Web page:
Man-Wai Chu | Top 40 Under 40 2020

Man-Wai Chu transforms tests and exams from dread-inducing to fun in order to keep students interested in learning.

Hair by Michelle Truong, Diva Salon Spa, makeup by Kristy Bond, Artists Within. Photograph by Jared Sych.

Age: 39

Job title: Associate Professor, Werklund School of Education, University of Calgary

Why she’s a 2020 Top 40 Under 40: Man-Wai Chu transforms tests and exams from dread-inducing to fun in order to keep students interested in learning.

Man-Wai Chu knows that students’ distaste for a subject can often stem from the way they’re being assessed — the test, homework and marked assignments — rather than the topic itself.

“Assessments could be the reason why students have anxiety against learning a specific subject — maybe they’re not against the subject, but they are against the assessment,” says Chu. “But assessments can also be a very valuable and necessary tool in the learning process.”

Breaking the assessment status quo is at the core of Chu’s research at the University of Calgary’s Werklund School of Education. Chu, who began her career as a high school science teacher with the Calgary Catholic School District (CCSD), develops assessments that tread off the beaten path, creating alternatives that students enjoy while improving the way teachers can understand their students’ strengths.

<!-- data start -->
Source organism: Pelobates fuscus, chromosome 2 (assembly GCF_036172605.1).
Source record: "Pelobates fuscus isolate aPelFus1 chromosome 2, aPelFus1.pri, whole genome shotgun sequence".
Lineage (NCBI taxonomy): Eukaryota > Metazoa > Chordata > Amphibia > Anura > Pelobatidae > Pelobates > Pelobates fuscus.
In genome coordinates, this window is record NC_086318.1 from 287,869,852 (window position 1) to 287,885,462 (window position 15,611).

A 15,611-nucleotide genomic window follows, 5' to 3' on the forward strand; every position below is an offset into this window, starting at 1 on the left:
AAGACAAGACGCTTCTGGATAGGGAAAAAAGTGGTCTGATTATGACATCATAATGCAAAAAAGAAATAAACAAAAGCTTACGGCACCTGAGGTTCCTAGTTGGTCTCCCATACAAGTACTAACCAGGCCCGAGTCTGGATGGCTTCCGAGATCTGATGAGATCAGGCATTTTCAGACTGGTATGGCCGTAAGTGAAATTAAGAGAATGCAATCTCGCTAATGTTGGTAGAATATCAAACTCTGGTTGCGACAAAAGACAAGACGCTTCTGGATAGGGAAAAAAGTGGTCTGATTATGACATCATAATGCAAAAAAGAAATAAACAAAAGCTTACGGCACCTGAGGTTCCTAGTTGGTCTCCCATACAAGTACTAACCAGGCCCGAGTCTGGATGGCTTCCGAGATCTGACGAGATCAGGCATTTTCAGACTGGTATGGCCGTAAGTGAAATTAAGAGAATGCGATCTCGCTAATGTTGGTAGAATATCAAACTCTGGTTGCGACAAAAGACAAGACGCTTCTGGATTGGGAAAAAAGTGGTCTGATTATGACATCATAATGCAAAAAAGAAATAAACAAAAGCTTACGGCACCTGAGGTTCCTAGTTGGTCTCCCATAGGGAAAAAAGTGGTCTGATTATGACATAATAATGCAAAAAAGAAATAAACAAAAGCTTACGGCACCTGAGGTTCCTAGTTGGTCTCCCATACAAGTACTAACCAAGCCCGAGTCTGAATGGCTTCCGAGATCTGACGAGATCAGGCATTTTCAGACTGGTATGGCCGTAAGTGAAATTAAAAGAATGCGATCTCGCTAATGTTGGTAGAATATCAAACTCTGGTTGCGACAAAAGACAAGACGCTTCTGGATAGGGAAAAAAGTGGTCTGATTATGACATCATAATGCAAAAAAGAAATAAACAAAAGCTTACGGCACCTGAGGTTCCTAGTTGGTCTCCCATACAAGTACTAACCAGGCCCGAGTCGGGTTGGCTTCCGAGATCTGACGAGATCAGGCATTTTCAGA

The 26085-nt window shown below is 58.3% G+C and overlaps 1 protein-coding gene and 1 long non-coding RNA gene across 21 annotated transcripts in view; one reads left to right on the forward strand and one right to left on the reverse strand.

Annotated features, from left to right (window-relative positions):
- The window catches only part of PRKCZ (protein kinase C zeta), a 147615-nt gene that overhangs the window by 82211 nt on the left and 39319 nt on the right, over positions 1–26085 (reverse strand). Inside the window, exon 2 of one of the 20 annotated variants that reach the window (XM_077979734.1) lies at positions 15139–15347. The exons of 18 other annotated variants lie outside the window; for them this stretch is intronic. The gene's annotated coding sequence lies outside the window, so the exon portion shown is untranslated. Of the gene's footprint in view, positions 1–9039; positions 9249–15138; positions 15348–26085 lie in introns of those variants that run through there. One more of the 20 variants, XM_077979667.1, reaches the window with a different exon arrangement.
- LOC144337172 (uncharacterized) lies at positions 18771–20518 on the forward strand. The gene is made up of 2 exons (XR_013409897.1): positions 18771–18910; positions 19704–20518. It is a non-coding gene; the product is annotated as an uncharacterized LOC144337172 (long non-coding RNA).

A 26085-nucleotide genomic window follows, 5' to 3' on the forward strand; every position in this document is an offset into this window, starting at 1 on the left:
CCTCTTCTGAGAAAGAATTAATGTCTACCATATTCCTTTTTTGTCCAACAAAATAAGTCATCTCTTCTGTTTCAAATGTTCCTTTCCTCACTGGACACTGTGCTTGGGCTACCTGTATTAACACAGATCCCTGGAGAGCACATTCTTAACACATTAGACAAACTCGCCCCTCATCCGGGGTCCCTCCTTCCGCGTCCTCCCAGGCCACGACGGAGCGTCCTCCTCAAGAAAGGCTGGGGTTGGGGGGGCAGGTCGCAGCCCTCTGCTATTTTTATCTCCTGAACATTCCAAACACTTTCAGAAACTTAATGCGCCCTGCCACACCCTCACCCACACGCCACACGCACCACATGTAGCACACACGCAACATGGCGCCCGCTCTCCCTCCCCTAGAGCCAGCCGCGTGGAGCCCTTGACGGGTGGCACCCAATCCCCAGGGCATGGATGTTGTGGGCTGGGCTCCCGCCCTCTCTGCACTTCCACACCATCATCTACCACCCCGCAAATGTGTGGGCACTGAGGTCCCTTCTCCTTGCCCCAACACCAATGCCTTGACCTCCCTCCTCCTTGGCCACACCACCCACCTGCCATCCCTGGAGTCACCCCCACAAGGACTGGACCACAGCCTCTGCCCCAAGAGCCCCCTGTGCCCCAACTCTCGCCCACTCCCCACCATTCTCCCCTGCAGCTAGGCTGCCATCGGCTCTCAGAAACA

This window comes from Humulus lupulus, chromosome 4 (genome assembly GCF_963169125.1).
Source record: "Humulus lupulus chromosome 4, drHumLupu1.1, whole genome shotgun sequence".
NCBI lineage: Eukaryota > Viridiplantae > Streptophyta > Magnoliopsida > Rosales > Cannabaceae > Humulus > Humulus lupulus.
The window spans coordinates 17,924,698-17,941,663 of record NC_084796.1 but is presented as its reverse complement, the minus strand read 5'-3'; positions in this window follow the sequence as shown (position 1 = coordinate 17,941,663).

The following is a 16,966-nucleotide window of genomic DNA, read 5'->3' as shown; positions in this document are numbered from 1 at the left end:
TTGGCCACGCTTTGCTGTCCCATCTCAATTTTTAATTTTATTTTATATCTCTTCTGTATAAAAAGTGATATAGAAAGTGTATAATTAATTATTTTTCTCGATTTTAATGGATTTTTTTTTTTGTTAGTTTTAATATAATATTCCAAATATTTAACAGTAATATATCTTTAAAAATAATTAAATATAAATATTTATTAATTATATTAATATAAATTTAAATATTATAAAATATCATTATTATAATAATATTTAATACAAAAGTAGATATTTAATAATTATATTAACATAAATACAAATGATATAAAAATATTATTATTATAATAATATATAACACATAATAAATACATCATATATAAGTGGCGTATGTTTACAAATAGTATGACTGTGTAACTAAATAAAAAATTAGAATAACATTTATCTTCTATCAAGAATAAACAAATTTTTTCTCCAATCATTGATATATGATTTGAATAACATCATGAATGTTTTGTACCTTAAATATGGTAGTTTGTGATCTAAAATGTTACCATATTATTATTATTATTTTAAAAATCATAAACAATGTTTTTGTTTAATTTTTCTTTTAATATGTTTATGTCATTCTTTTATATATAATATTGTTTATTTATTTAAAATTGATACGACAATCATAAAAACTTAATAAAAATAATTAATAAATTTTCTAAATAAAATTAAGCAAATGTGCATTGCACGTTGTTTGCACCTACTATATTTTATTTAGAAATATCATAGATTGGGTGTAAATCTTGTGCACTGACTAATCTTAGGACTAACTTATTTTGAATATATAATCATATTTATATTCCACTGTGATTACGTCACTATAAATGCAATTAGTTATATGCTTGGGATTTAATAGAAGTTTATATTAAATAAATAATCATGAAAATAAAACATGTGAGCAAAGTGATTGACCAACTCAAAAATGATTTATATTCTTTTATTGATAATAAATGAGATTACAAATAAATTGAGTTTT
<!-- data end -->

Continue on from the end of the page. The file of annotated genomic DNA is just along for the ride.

One of her latest projects, a video game developed with local non-profit MindFuel, sees students learning about storms in an interactive setting, complete with coins as rewards which can be spent in-game on cars and other incentives. While she admits early video game efforts have been described by students as “fancy worksheets,” Chu notes the MindFuel collaboration has had students re-playing the game to gather more coins on their own time.

Chu’s research as a principal investigator, co-principal investigator and collaborator, has received around $1 million in funding, including $90,123 worth of grants to work with the CCSD to help improve assessments.

And for her own teaching, she has received several accolades, including a University of Calgary Teaching Award for Full-Time Academic Staff (Assistant Professor) in 2020.

“I get to work with a lot of people, many of whom are my friends. The collaboration is what makes my job so much fun,” says Chu. “Together I know we’re all improving each other’s passion and vision of what education could be.”

This article appears in the November 2020 issue of Avenue Calgary.

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